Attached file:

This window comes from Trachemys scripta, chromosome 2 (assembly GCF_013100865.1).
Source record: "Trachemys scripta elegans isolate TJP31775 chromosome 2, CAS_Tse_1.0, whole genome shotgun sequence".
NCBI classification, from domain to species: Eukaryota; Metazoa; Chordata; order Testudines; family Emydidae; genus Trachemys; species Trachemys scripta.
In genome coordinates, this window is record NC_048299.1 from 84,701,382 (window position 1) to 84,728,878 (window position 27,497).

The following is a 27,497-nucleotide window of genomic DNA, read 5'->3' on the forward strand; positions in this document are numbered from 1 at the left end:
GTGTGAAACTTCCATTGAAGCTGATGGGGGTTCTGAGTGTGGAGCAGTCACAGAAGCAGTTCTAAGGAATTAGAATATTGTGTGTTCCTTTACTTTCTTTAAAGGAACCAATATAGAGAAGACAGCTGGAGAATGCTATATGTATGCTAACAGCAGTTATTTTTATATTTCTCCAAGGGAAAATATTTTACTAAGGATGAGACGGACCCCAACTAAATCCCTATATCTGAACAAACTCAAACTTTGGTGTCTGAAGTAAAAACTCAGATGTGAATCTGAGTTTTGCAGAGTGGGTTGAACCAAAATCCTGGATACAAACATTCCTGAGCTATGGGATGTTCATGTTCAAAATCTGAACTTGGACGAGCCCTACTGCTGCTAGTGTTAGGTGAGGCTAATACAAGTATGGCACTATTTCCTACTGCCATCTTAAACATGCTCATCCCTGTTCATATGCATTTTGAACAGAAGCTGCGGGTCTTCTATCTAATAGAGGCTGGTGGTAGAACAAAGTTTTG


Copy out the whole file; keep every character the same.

This window comes from Trachemys scripta, chromosome 2 (assembly GCF_013100865.1).
Source record: "Trachemys scripta elegans isolate TJP31775 chromosome 2, CAS_Tse_1.0, whole genome shotgun sequence".
NCBI classification, from domain to species: Eukaryota; Metazoa; Chordata; order Testudines; family Emydidae; genus Trachemys; species Trachemys scripta.
In genome coordinates, this window is record NC_048299.1 from 84,701,382 (window position 1) to 84,728,878 (window position 27,497).

The following is a 27,497-nucleotide window of genomic DNA, read 5'->3' on the forward strand; positions in this document are numbered from 1 at the left end:
GTGTGAAACTTCCATTGAAGCTGATGGGGGTTCTGAGTGTGGAGCAGTCACAGAAGCAGTTCTAAGGAATTAGAATATTGTGTGTTCCTTTACTTTCTTTAAAGGAACCAATATAGAGAAGACAGCTGGAGAATGCTATATGTATGCTAACAGCAGTTATTTTTATATTTCTCCAAGGGAAAATATTTTACTAAGGATGAGACGGACCCCAACTAAATCCCTATATCTGAACAAACTCAAACTTTGGTGTCTGAAGTAAAAACTCAGATGTGAATCTGAGTTTTGCAGAGTGGGTTGAACCAAAATCCTGGATACAAACATTCCTGAGCTATGGGATGTTCATGTTCAAAATCTGAACTTGGACGAGCCCTACTGCTGCTAGTGTTAGGTGAGGCTAATACAAGTATGGCACTATTTCCTACTGCCATCTTAAACATGCTCATCCCTGTTCATATGCATTTTGAACAGAAGCTGCGGGTCTTCTATCTAATAGAGGCTGGTGGTAGAACAAAGTTTTG